Thus, mobile is now a true extension of the multi-channel brand experience.

In addition to powerful marketing capabilities, the WebSphere Commerce Mobile Store Solution offers the following capabilities:
• Integrated mobile message support (SMS) for marketing messages, digital coupons and other key messages such as account or order notification status
• Mobile optimized store supporting optimized browsing capabilities, as well as mobile marketing and promotions, product information and availability, store  and stock locator, mobile shopping list (Wishlist), mobile cart, buy on mobile and pickup, order status and tracking
• Integrated into cross-channel precision marketing with support for mobile triggers and events as outlined above

With which handsets is it compatible?
This is designed to support mobile phones with 240*320 or higher resolution, including RIM’s BlackBerry, Apple’s iPhone, Nokia, Microsoft’s Windows Mobile and Google’s Android.

How is IBM getting the word out about this software (i.e. marketing tactics)?
We are using our standard awareness mechanisms including press, analysts, Webinars and briefings, demos, tradeshow presentations, etcetera.

What is the current state of mobile commerce, and what is its potential?
Mobile devices have become “Lifestyle Infrastructure Tools.” There is more technology in your mobile phone today than there was in the first ship launched to the moon, and 3.8 billion people worldwide have a mobile device in 2008. Mobile services are expected to grow 6.5 percent for 2009.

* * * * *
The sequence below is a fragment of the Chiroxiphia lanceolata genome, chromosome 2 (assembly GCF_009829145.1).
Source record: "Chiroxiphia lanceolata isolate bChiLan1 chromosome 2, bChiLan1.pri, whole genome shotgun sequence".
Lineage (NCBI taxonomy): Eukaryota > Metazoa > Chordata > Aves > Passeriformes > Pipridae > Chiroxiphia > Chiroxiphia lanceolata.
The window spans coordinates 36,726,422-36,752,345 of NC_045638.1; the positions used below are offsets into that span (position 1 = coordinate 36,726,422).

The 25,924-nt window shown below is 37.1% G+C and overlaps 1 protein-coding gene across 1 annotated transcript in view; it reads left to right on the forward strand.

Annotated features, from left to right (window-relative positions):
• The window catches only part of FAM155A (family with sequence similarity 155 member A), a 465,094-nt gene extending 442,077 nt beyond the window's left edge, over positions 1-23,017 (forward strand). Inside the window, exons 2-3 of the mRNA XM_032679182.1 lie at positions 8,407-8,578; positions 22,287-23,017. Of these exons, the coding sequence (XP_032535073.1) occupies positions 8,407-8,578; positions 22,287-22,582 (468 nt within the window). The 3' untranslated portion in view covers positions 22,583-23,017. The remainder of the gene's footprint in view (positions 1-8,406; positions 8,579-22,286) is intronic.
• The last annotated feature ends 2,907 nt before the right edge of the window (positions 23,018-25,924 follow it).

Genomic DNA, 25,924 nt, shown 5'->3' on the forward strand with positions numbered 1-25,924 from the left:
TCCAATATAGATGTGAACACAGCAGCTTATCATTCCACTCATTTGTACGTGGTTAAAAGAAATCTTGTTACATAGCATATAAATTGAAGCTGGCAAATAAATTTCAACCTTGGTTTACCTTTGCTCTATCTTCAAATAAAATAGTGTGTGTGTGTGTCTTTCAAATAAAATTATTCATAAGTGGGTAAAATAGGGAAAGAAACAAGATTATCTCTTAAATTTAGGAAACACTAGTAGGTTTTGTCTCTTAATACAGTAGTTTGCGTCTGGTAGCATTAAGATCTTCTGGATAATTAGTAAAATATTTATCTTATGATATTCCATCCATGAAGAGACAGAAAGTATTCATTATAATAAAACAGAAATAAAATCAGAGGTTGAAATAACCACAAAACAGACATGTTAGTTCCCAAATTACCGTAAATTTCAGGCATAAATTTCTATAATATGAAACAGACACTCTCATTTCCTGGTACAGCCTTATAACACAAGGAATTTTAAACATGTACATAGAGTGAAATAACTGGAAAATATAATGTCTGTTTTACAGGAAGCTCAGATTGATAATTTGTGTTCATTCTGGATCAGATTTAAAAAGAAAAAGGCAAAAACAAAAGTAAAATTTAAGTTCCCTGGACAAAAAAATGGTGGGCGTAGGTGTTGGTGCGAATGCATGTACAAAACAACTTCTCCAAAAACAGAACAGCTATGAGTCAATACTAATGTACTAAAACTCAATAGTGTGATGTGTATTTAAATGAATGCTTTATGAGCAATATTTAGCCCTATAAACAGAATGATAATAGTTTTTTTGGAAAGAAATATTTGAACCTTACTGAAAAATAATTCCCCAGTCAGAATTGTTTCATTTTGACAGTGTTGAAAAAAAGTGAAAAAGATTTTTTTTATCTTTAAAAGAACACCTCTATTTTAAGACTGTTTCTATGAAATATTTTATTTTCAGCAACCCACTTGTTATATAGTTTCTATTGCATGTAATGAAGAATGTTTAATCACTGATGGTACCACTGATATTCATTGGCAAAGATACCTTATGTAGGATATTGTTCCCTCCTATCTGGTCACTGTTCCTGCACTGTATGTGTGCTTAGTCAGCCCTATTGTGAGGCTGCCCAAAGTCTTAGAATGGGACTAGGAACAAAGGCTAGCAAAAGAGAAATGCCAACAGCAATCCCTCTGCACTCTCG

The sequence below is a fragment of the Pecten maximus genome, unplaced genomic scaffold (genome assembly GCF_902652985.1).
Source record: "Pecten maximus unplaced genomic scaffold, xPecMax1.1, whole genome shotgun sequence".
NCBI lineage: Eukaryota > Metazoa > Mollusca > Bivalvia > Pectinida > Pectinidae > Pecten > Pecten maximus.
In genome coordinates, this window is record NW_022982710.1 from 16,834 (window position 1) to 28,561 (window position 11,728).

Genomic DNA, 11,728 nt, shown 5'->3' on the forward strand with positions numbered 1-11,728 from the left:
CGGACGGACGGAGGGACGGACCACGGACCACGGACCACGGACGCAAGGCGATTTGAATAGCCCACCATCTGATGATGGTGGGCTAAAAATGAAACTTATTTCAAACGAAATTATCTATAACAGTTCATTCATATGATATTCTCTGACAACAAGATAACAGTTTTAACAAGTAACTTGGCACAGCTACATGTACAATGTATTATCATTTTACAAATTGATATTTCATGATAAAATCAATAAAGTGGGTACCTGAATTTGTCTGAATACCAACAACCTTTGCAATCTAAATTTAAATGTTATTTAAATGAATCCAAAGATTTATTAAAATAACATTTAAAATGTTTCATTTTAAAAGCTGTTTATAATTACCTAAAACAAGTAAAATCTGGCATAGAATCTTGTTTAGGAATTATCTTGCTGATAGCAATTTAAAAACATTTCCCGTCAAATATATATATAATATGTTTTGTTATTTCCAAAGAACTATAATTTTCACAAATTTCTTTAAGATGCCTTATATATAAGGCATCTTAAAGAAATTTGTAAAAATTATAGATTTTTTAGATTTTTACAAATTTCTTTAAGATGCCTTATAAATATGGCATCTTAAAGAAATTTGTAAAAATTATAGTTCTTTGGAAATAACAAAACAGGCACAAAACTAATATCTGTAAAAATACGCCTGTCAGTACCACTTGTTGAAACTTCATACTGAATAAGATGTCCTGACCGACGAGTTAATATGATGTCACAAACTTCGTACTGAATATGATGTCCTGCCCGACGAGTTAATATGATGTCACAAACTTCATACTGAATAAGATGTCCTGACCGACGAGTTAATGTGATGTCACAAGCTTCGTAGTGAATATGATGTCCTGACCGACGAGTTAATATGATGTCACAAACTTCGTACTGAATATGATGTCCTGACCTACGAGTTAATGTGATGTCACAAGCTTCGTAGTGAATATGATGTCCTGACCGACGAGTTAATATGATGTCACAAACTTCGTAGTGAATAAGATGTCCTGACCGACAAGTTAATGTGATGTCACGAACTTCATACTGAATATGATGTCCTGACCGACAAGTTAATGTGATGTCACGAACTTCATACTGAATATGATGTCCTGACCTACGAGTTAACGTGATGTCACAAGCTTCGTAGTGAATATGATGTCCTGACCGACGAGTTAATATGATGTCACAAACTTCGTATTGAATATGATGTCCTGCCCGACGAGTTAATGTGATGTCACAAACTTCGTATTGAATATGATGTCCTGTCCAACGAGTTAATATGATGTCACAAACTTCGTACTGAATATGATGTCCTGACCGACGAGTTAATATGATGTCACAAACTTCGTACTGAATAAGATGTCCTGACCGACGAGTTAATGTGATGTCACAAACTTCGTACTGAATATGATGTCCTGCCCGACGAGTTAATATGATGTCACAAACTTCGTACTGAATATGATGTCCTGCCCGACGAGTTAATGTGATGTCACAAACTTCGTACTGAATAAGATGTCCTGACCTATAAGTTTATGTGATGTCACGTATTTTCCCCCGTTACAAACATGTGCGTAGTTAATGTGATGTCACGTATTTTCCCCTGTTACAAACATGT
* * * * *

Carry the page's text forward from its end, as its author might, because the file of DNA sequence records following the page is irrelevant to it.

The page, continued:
More importantly, mobile Internet penetration is reaching a critical mass, with over 22 percent (eMarketer) of the U.S. population and 17 percent (Forrester) of Western Europeans accessing the Internet on their mobile devices. This is the same penetration as the percentage of the  population that had Internet access in 1999.

This indicates that we have clearly crossed the adoption chasm and are entering early mainstream—and more importantly, critical mass. 

The implication is that customers now expect to effectively and contextually interact with brands on their mobile devices. Innovative retailers will capitalize on this to not only enhance the overall brand experience, but will also use this as an opportunity to increase cross-channel stickiness.

An IBM Institute for Business Value study indicates that almost 50 percent of shoppers switch retailers when they switch channel—by effectively using mobile to complete transactions or drive shoppers directly to stores, retailers will help address this defection.

Mobile will continue to evolve as both a stand-alone shopping channel and over the next 18 months will play a significant role in enhancing the in-store experience. Given this vision, IBM will continue to invest in mobile and innovate this channel to enhance the overall brand experience.

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Dan Butcher is associate editor on Mobile Commerce Daily and Mobile Marketer. Reach him at